The EU and Contested Statehood in its Near Abroad - Europeanisation, Actorness and State-Building II
The re-launch of European integration in the post-Maastricht era has triggered a significant volume of scholarship focusing beyond the borders of the EU. As with studies on internal matters of European integration, the centrality of the Westphalian state within EU affairs has resulted in an increasing focus on states. Yet, the engagement of the EU in conflict or post-conflict regions in the wider European periphery has confronted policy makers in Brussels with a significant number of cases of ‘contested statehood’: self-declared states that lack diplomatic recognition, cannot maintain effective control over their respective territory and cannot exercise their authority due to weak state institutions.
Throughout the years, the EU has deployed different tools, policies and mechanisms in order to enhance its state-building role as a way of addressing contested statehood situations that arose both in its own territory and in its near abroad. Despite of this, the way in which the EU deals with contested statehood is still rather under-researched, not least from a comparative perspective. This applies also to the EU’s evolving and fluid ‘actorness’ and the repercussions it has on the EU’s presence in or around contested states. As part of an exciting and emerging research agenda, the panel seeks to engage with the debate on the EU’s role as a state-builder in cases of contested statehood as well as shed light on how the specificities of contested statehood ‘shape’ the EU impact on the ground.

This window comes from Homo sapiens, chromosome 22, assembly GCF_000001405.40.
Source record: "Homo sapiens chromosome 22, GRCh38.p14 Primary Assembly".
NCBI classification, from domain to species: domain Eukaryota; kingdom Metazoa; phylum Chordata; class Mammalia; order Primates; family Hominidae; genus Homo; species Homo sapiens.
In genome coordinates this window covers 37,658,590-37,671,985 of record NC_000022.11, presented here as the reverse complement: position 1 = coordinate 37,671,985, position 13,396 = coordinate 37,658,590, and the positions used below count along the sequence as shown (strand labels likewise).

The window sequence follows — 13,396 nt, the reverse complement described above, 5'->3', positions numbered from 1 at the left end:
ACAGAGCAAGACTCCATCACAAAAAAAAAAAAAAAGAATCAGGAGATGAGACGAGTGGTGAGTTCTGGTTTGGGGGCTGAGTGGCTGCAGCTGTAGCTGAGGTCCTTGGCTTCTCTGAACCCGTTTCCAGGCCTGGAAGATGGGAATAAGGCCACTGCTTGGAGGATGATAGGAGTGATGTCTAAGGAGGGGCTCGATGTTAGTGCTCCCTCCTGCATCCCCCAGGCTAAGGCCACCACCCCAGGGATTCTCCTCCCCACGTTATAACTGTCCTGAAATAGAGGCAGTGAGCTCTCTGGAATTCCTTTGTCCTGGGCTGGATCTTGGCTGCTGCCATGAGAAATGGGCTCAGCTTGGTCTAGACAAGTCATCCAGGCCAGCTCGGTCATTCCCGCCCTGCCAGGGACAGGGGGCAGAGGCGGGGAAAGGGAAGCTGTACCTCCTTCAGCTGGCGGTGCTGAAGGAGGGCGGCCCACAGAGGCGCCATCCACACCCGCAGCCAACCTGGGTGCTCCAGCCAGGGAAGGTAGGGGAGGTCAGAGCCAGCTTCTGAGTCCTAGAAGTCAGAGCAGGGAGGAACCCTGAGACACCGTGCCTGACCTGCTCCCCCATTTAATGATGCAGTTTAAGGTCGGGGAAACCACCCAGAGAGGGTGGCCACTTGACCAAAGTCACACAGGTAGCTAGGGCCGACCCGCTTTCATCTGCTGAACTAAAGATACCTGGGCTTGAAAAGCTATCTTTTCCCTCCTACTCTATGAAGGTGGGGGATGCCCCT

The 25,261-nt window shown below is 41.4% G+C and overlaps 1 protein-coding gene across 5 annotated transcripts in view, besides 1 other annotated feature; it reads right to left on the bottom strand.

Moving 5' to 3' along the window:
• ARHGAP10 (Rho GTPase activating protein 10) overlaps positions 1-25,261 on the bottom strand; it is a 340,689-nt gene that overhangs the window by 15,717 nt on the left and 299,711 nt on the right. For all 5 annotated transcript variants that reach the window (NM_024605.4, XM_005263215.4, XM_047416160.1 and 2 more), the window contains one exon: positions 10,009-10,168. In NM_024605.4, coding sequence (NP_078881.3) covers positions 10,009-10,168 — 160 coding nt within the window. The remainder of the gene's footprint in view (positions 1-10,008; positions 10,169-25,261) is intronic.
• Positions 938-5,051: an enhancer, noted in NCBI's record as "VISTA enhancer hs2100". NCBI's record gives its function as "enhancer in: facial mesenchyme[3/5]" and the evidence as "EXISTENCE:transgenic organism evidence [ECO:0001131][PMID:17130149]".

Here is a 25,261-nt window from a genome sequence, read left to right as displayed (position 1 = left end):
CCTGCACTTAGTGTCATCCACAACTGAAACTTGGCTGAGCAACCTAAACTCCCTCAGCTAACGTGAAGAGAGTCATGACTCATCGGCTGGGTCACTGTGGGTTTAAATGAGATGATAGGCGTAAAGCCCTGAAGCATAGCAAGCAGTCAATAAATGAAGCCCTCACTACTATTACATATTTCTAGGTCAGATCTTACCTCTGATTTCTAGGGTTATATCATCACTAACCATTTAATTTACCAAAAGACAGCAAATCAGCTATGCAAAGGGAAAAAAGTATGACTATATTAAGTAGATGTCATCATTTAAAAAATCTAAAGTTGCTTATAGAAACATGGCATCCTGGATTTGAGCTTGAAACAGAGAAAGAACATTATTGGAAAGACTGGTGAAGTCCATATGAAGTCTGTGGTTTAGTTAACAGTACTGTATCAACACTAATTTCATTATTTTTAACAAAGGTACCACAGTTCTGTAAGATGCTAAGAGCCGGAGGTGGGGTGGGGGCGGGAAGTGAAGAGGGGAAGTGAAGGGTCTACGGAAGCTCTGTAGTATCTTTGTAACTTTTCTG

Presentations of the Symposium
Evaluating EU Actorness as a State-builder in 'Contested' Kosovo